DOWNIE: The crumbling intellectual foundations of austerity. "[O]n the heels of news that the International Monetary Fund is cutting global growth forecasts, in no small part because of austerity, an important new paper suggests that a key historical study long cited by austerity backers as evidence for prioritizing debt reduction has serious problems...[T]hese empirical issues would ideally lead debt hawks to reassess their fears, and hopefully let President Obama and other policymakers focus on what should be their top priority: getting Americans back to work." James Downie in The Washington Post.

PORTER: Perfection is enemy of good immigration reform. "[T]o the paperless immigrants of the San Joaquin Valley — harvesting asparagus or lettuce; picking cherries or grapes — the insistence on a path to citizenship for a few hundred thousand guest workers six years ago ended up blocking the achievement of their most important goal. The demand for perfection became the enemy of the good...Yet as Americans consider the broad attempt at changing the nation’s immigration laws, it is important to weigh any discomfort at specific provisions against the alternative of no reform at all." Eduardo Porter in The New York Times.

LEVI: Why more U.S. oil may not mean cheaper natural gas. "[W]hy isn’t everyone predicting plummeting prices? Because when U.S. oil production rises, other countries’ output usually falls, with the net result being a much smaller increase in world supplies, and hence less effect on prices. Part of this is driven by markets: More U.S. oil means lower prices; lower prices render some oil projects economically unattractive; those either shut down or don’t reach production in the first place...There is a chance, however, that the dynamic could actually run the other way, leading to even-deeper price cuts: Big-enough gains in global oil production could spark a battle among OPEC members and other big producers for market share, leading to a crash in world prices." Michael Levi in Bloomberg.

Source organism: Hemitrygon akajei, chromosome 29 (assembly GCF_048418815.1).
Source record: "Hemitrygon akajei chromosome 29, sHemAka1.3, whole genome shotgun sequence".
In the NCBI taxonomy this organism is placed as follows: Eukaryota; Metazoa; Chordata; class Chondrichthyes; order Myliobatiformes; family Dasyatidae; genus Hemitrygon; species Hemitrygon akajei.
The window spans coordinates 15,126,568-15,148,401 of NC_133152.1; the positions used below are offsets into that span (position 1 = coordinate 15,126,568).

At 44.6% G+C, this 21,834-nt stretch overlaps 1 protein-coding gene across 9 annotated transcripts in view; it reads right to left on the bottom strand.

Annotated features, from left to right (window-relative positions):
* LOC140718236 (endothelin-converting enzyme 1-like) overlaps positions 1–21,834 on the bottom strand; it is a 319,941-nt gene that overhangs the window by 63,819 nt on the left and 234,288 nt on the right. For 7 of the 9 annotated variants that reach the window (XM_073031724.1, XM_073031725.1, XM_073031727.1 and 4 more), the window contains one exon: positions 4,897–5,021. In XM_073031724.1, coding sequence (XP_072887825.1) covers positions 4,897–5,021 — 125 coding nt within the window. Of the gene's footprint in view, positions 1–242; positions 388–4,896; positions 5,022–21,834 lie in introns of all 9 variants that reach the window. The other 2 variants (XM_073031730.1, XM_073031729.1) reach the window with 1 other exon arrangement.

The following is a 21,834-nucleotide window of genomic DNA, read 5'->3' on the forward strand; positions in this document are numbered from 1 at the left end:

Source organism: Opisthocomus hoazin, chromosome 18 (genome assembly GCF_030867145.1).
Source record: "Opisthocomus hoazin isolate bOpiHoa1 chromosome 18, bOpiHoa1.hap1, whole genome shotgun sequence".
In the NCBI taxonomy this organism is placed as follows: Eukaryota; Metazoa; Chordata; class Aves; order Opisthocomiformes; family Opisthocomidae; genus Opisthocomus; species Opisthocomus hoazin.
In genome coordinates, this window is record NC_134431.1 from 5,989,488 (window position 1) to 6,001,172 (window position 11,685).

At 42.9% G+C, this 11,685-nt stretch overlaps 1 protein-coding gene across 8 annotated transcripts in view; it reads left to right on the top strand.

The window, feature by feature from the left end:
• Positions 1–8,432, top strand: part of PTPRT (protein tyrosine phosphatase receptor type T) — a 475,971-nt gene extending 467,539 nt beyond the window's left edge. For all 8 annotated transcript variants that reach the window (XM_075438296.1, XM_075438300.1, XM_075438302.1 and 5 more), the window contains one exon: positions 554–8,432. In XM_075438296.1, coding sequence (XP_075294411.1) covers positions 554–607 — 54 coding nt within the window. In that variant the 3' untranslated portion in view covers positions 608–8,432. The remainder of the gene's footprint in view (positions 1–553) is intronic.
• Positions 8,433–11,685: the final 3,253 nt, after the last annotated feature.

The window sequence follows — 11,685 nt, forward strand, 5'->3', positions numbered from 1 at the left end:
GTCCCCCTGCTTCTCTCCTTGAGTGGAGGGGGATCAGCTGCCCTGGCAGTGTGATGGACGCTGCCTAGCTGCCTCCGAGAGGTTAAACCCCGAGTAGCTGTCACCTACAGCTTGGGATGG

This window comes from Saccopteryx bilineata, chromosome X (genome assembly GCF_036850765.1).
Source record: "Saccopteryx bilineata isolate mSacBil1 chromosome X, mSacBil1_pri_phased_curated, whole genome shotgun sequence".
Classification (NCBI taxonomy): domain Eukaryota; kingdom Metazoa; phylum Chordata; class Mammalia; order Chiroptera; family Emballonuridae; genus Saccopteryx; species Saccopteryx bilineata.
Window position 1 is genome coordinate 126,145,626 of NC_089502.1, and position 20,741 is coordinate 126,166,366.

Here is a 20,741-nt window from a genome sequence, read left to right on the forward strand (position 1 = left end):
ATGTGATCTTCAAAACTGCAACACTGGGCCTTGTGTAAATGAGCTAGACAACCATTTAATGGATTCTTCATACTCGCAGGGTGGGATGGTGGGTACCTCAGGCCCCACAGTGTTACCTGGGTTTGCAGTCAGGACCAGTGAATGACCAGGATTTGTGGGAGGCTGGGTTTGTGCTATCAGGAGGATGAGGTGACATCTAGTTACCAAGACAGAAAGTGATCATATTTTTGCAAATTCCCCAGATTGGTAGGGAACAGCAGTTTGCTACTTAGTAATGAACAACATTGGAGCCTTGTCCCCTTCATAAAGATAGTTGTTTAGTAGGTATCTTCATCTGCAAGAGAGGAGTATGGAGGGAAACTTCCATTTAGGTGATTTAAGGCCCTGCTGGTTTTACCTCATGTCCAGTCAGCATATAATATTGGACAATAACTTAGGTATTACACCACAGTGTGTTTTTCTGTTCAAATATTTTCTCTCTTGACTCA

2) Today, gun control gets a vote

Senate votes today on gun control. "The Senate will vote Wednesday afternoon on what could be the biggest changes in U.S. gun laws in nearly 20 years. Senators will take up the proposal from Sens. Joe Manchin (D-W.Va.) and Pat Toomey (R-Pa.) to expand background checks on firearm purchases and close the so-called gun show loophole. The bipartisan plan is likely the strongest gun control bill that can pass this Congress, although it’s far weaker than the White House and many Democrats hoped for...Voting on the Manchin-Toomey propsal is scheduled to begin at 4 p.m." John Bresnahan in Politico

...And here's the deal with amendments to the bill. "Senate leaders reached an agreement late Tuesday to hold up-or-down votes in the coming days on nine proposed changes to gun legislation under consideration...[V]otes [are coming] on a bipartisan proposal to expand gun background checks to cover most commercial gun sales...Democratic plans to ban military-style assault weapons and limit the size of ammunition magazines; and a bipartisan amendment that would make minor changes to the bill’s provisions regarding gun trafficking. Then, senators will consider four GOP-backed amendments, including a plan to permit gun owners who receives a permit to carry a concealed weapon in one state to do so in other states that issued concealed carry permits and other plans regarding the privacy of gun owners and funding for mental health programs." Ed O'Keefe in The Washington Post.